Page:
Toiling away at Jackson State Community College in Jackson, TN, Tim Sharp accomplished the impossible — he put a viable, field-based precision agriculture program for cotton on the map, and he did it in the community college environment. His work got the attention of Cotton Incorporated, the Cotton Foundation, cotton seed producers, and technology manufacturers for its groundbreaking discoveries about the potential input and cost savings technology could deliver to “making cotton.”
In the end, it was not enough to convince the powers that be at Jackson State that it was an investment they needed to sustain, so Sharp packed his bags and looked for greener pastures. After careful consideration, Sharp hitched his wagons and headed for Oklahoma State University’s (OSU) Okmulgee campus to test the mettle of his precision vision in a new location — and even with some crops beyond cotton.
“A land-grant university understands what you are doing and you don’t have to explain everything to everybody,” says Sharp of OSU. “People don’t ask why you need to do research or why students need to be in the field.”
Research is only one aspect of Sharp’s new role at OSU. The bigger task has been creating a comprehensive precision agriculture degree, something he’s been working on since he got full approval to move forward earlier this year. His first class of 10 students have been “thrown to the wolves,” Sharp notes, because so much ground work needs to be done.
“You really rely on your upperclassmen,” he says. “They are really your workforce that you need to train before you can expand your research efforts. So our freshman class is getting force-fed more stuff they would not normally do until after the first year, but I think they are handling it well.”
The precision program is really going to get the chance to spread its wings, says Sharp. The hours requirement is higher, and two engineering courses have been added — Introduction to Ag Electronics, and Precision Agriculture Systems.
“We teach agronomy and GIS (geographic information systems), but there was no way to deal with the hardware like yield monitors, controllers, troubleshooting, and things like that without more engineering technology,” says Sharp. “We added that component — and fortunately, OSU is a school that is steeped in engineering expertise.”
Sharp has carried over some of the industry backing he received in Tennessee, including the National Cotton Council and Cotton Incorporated, as well as manufacturers Ag Leader, SST, and Raven Industries.
Adapting The Research
Along with creating a new course of study, the other big challenge will be determining how much of the research he conducted in Tennessee will transfer to Oklahoma.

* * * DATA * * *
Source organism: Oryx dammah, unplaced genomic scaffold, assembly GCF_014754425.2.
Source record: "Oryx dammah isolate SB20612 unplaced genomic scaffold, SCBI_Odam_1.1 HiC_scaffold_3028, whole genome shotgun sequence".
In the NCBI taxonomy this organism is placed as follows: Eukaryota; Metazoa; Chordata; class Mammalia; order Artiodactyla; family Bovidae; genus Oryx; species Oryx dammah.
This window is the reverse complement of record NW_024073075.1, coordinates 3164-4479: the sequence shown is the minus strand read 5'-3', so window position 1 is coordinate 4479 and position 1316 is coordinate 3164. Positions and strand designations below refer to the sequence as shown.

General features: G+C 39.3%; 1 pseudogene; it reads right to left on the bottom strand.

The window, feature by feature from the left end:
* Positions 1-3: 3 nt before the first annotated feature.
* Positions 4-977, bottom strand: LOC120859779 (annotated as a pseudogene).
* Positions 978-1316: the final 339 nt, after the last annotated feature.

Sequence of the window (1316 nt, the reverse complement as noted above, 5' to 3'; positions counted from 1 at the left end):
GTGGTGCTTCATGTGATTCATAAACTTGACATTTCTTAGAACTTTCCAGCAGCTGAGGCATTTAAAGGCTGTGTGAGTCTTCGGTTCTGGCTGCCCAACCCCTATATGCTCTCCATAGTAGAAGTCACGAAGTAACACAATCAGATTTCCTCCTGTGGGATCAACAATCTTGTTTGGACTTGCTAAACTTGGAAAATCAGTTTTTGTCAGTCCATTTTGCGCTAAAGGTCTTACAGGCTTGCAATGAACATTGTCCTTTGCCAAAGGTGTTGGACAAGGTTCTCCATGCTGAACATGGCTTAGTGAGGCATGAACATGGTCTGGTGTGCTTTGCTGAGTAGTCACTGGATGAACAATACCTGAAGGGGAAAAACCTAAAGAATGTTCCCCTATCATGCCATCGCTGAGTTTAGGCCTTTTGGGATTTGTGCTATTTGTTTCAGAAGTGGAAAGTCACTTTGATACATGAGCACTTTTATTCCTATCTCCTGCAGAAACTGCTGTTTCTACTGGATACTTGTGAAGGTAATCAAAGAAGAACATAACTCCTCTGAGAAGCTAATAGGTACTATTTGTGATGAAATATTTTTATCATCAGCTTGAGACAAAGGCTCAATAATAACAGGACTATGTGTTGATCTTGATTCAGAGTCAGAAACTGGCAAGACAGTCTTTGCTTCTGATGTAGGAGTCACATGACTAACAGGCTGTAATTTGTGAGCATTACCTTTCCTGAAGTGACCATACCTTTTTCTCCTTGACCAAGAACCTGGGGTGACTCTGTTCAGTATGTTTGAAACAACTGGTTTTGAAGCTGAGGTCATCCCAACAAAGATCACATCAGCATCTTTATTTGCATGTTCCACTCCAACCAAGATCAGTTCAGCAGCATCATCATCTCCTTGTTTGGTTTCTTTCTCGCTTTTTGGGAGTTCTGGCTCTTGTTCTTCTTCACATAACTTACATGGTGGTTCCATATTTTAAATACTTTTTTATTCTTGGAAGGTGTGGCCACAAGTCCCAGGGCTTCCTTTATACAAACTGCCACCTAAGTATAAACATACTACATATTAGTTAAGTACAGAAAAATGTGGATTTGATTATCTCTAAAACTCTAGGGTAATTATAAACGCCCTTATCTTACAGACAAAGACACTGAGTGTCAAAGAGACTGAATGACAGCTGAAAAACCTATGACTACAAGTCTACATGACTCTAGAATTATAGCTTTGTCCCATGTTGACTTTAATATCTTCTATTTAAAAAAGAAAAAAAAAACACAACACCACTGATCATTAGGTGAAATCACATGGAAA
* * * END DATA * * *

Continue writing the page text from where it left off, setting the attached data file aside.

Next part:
The foundation of Sharp’s research into cotton production revolves around the idea that every field can be broken down into zones of production based on plant vigor. In the Mississippi Delta, three distinct zones emerged, which Sharp identified as high, medium, and low.
In high zones, plants will tend to produce more vegetation and less boll yield, whereas in low zones the plant will grow more slowly and mature earlier.
Through use of remote imagery, field scouting, and ground truthing during multiple seasons, these zones not only can be identified, but remain stable from year to year, based on four years of research Sharp conducted in Tennessee.
Using this information, Sharp altered insecticide and plant growth regulator applications and varied seeding rates to take best advantage of the properties of the different zones, and the results were dramatic — lower inputs and higher yields.
“Moving forward, we need to establish the facts in this area — what is different and similar when we change to Southwest cotton,” says Sharp. “I don’t think we will have near the level of work that we did in the Delta, but we do hope to show economic value of our methods in this region.”
Sharp was fortunate to find a farm of similar size and scope on which to test his system. “It’s Southwestern furrow irrigated cotton as opposed to the Delta — it’s a different farming system but the general science of establishing vigor zones, using imagery, taking the first fall image shots, ground truthing, drawing field boundaries, etc. has so far worked well.”
In the Southwest, Sharp has found what he calls “high zone syndrome” — there’s not a true low vigor zone like he commonly found in the Delta. “You have medium high and very high. Soils are more uniform mere, and even appear so from simple observation but when the imagery is applied and ground truthed, it’s not.”
There’s a big economic issue with high vigor zones because a lot of yield is lost, he explains. “In Tennessee, there was 20% to 25% reduced yield from excess vigor, and I think vigor will be an equal or greater component in Oklahoma and Texas. We need to transfer the technique to a new climatic cropping system — there are lots of commonalities but also significant differences — and work with them. It appears we will get a similar outcome with similar economic responses — but it will be next year before we can talk about it for sure.”
Beyond cotton, there are additional opportunities for Sharp and his young precision class. Canola looks to be a strong possibility as a “precision agriculture crop” because it is a high input-high return crop that responds well to nitrogen optimization and sucking pest control, and vigor zones play a similar part in determining yield. The second opportunity is in developing precision practices for growing switchgrass to be used in bio-ethanol production.
Editor’s note: This article first appeared in the Winter 2005 issue of PrecisionAg Special Reports.